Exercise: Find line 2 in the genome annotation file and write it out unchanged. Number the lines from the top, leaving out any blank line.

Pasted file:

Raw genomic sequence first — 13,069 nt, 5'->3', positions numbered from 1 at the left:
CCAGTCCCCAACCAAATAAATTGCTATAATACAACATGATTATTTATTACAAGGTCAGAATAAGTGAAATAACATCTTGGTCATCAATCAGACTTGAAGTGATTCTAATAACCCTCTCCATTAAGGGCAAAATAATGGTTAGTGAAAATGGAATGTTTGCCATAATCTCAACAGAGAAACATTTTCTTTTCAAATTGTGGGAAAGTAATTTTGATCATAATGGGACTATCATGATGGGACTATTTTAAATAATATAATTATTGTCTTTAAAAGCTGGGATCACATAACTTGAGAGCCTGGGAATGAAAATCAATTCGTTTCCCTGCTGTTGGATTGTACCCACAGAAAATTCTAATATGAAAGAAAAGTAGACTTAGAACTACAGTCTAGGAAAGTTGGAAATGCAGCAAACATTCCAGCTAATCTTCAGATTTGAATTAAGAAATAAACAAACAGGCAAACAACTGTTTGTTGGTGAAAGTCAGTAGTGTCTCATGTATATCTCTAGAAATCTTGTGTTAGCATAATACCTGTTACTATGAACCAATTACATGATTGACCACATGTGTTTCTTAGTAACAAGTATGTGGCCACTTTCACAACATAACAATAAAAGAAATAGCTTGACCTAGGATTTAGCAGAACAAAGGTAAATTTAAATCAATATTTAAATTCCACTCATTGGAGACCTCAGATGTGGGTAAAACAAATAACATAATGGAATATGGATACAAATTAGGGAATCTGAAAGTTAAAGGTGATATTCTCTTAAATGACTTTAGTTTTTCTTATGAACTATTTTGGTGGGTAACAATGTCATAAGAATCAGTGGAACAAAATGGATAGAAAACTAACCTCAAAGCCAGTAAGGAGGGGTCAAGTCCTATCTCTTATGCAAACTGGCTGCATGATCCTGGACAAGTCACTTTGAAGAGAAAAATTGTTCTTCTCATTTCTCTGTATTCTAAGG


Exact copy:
CCAGTCCCCAACCAAATAAATTGCTATAATACAACATGATTATTTATTACAAGGTCAGAATAAGTGAAATAACATCTTGGTCATCAATCAGACTTGAAGTGATTCTAATAACCCTCTCCATTAAGGGCAAAATAATGGTTAGTGAAAATGGAATGTTTGCCATAATCTCAACAGAGAAACATTTTCTTTTCAAATTGTGGGAAAGTAATTTTGATCATAATGGGACTATCATGATGGGACTATTTTAAATAATATAATTATTGTCTTTAAAAGCTGGGATCACATAACTTGAGAGCCTGGGAATGAAAATCAATTCGTTTCCCTGCTGTTGGATTGTACCCACAGAAAATTCTAATATGAAAGAAAAGTAGACTTAGAACTACAGTCTAGGAAAGTTGGAAATGCAGCAAACATTCCAGCTAATCTTCAGATTTGAATTAAGAAATAAACAAACAGGCAAACAACTGTTTGTTGGTGAAAGTCAGTAGTGTCTCATGTATATCTCTAGAAATCTTGTGTTAGCATAATACCTGTTACTATGAACCAATTACATGATTGACCACATGTGTTTCTTAGTAACAAGTATGTGGCCACTTTCACAACATAACAATAAAAGAAATAGCTTGACCTAGGATTTAGCAGAACAAAGGTAAATTTAAATCAATATTTAAATTCCACTCATTGGAGACCTCAGATGTGGGTAAAACAAATAACATAATGGAATATGGATACAAATTAGGGAATCTGAAAGTTAAAGGTGATATTCTCTTAAATGACTTTAGTTTTTCTTATGAACTATTTTGGTGGGTAACAATGTCATAAGAATCAGTGGAACAAAATGGATAGAAAACTAACCTCAAAGCCAGTAAGGAGGGGTCAAGTCCTATCTCTTATGCAAACTGGCTGCATGATCCTGGACAAGTCACTTTGAAGAGAAAAATTGTTCTTCTCATTTCTCTGTATTCTAAGG